There are no answers, but I also don't think readers need the answer. Rarely in life do we find anything explained to make sense to us. Why should we expect fiction to spoon feed us explanations.

What I do think deserved to be explained a lot earlier is the concept of the Undertow, a process of the utmost importance for all 'animalled'. The Undertow gets mentioned almost in the beginning of "Zoo City" and until page 181 I had to figure out what exactly it was. The following excerpt might spoil the fun for those, who have yet to read the novel, but the Undertow only adds to the mystery of this world:

Current scientific thought tends toward an understanding of the “Undertow” as a quantum manifestation of non-existence, a psychic equivalent of dark matter that indeed serves as a counterpoint to, and bedrock for, the principle of existence.

Zinzi December isn't one of the questioning types. The novel isn't focused on the world, but on survival. Now there Zinzi is proficient. She works with what she has and that's no smooth sailing when she has a Sloth attached to her back. In order to survive, she takes up small jobs finding lost items. She participates in 419 scams and her background isn't a pretty one too. Former druggie. Former journalist [never to have a decent reputation] and a current manipulator.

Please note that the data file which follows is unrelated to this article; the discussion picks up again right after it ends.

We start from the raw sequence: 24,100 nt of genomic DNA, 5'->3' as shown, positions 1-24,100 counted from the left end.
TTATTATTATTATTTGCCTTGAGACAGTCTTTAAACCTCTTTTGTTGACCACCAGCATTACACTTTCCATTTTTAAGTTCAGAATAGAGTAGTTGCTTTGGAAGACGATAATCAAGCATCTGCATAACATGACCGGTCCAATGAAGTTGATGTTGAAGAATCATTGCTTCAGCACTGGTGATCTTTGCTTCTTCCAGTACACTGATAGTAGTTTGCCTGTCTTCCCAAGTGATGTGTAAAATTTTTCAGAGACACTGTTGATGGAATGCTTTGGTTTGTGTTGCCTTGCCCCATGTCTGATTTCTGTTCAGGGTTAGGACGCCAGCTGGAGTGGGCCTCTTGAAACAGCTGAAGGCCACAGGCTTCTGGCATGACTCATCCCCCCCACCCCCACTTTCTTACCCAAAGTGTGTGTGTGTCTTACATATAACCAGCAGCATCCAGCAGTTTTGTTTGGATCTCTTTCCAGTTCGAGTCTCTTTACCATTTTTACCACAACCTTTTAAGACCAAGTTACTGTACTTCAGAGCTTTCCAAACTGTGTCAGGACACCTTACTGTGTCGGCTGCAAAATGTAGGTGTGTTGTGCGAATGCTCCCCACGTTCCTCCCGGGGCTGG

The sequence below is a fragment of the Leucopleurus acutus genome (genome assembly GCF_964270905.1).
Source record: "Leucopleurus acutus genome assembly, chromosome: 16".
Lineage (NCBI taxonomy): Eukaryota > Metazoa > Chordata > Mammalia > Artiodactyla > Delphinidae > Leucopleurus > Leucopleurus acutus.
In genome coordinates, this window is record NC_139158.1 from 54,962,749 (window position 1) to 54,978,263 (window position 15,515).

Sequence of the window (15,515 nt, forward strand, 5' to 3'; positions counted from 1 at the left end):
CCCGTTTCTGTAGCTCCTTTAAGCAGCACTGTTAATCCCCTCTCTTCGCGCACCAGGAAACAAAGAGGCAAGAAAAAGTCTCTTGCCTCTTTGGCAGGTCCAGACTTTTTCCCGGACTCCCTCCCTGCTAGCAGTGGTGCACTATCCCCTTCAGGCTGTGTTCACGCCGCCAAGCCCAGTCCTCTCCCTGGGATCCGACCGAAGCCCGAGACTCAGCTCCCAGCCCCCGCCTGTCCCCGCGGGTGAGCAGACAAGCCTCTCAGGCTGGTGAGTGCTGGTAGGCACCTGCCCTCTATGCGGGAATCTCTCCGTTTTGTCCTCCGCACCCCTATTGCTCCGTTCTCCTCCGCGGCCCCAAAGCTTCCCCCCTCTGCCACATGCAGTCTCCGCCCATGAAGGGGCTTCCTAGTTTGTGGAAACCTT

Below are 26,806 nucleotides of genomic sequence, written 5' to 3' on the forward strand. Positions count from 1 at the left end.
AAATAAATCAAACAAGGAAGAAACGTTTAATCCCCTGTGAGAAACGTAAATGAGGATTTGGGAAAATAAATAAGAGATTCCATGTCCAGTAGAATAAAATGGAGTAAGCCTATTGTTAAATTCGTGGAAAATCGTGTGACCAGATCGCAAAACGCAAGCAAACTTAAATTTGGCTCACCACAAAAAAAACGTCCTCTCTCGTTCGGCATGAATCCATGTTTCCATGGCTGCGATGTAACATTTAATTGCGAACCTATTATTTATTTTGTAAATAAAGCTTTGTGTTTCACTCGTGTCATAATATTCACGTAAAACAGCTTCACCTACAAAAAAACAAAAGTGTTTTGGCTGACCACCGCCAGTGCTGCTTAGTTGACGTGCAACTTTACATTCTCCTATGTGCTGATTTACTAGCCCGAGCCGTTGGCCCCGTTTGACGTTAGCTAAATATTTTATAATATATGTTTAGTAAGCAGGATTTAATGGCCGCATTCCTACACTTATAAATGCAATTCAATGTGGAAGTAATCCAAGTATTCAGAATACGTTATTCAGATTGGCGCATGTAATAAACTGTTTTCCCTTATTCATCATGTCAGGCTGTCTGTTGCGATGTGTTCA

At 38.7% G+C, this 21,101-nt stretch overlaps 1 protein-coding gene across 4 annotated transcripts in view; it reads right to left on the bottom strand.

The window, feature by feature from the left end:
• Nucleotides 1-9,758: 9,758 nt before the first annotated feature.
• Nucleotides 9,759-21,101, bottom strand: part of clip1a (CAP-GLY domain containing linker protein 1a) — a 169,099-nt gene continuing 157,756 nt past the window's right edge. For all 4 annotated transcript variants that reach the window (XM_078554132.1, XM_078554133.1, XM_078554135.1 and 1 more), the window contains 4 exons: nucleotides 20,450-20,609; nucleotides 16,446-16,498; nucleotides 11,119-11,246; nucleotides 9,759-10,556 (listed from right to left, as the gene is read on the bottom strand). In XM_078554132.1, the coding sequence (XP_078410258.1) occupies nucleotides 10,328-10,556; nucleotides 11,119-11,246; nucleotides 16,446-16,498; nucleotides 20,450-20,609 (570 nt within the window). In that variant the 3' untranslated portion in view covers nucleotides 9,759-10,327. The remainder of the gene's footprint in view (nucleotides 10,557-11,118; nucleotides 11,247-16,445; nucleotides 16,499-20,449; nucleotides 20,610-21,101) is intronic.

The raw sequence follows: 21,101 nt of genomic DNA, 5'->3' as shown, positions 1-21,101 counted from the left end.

You get the picture. Zinzi isn't a wholesome person. Yet, I couldn't help but care for her or laugh with her, fear for her and applaud her for every new scheme she devised. Zinzi's the adhesive that holds all the elements together. Anything less of this character, stretched between her conscience and what she is willing to do for her survival, and "Zoo City" would have flopped.

Zinzi is the ultimate Bad Girl that is so Good, an archetype popularized in Urban Fantasy and turned into a cliche as soon as the genre boomed. Where other 'Bad Girls' fail with a wide assortment of weapons, martial arts skills and physical force, Zinzi succeed for she's a McGyver when it comes to manipulating others. Her strength comes from within, stems from her spirit's resilience, from her resistance to become her sins. At the same, Zinzi is as vulnerable as any human being living in these circumstances.